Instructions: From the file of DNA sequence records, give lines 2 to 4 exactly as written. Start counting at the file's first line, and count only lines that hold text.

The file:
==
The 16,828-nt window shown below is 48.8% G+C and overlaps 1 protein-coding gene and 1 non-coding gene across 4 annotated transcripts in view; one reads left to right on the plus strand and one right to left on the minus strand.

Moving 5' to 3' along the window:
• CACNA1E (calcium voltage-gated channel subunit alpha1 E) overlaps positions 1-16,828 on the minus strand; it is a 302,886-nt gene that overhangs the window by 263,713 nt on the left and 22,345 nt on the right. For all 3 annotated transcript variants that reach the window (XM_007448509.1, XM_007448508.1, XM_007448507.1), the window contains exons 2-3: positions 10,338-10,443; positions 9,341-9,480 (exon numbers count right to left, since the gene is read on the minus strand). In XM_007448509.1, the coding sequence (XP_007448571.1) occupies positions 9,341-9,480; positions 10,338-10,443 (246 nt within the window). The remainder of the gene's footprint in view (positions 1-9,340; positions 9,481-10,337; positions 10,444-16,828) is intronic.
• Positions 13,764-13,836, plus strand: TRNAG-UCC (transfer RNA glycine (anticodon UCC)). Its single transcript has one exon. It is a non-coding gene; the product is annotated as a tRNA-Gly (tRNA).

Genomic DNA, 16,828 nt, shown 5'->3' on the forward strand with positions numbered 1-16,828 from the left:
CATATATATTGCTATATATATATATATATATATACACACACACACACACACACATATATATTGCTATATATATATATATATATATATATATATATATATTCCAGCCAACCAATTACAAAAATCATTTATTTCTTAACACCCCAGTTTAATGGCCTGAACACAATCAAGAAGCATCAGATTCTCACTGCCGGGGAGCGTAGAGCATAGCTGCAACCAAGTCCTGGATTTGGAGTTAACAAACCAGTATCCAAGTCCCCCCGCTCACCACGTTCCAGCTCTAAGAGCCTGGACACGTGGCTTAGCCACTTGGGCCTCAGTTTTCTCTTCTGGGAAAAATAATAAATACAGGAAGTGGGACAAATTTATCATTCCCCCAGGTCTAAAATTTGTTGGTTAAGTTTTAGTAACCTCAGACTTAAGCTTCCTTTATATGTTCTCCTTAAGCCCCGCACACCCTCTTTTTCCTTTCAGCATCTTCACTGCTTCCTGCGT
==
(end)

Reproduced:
Moving 5' to 3' along the window:
• CACNA1E (calcium voltage-gated channel subunit alpha1 E) overlaps positions 1-16,828 on the minus strand; it is a 302,886-nt gene that overhangs the window by 263,713 nt on the left and 22,345 nt on the right. For all 3 annotated transcript variants that reach the window (XM_007448509.1, XM_007448508.1, XM_007448507.1), the window contains exons 2-3: positions 10,338-10,443; positions 9,341-9,480 (exon numbers count right to left, since the gene is read on the minus strand). In XM_007448509.1, the coding sequence (XP_007448571.1) occupies positions 9,341-9,480; positions 10,338-10,443 (246 nt within the window). The remainder of the gene's footprint in view (positions 1-9,340; positions 9,481-10,337; positions 10,444-16,828) is intronic.
• Positions 13,764-13,836, plus strand: TRNAG-UCC (transfer RNA glycine (anticodon UCC)). Its single transcript has one exon. It is a non-coding gene; the product is annotated as a tRNA-Gly (tRNA).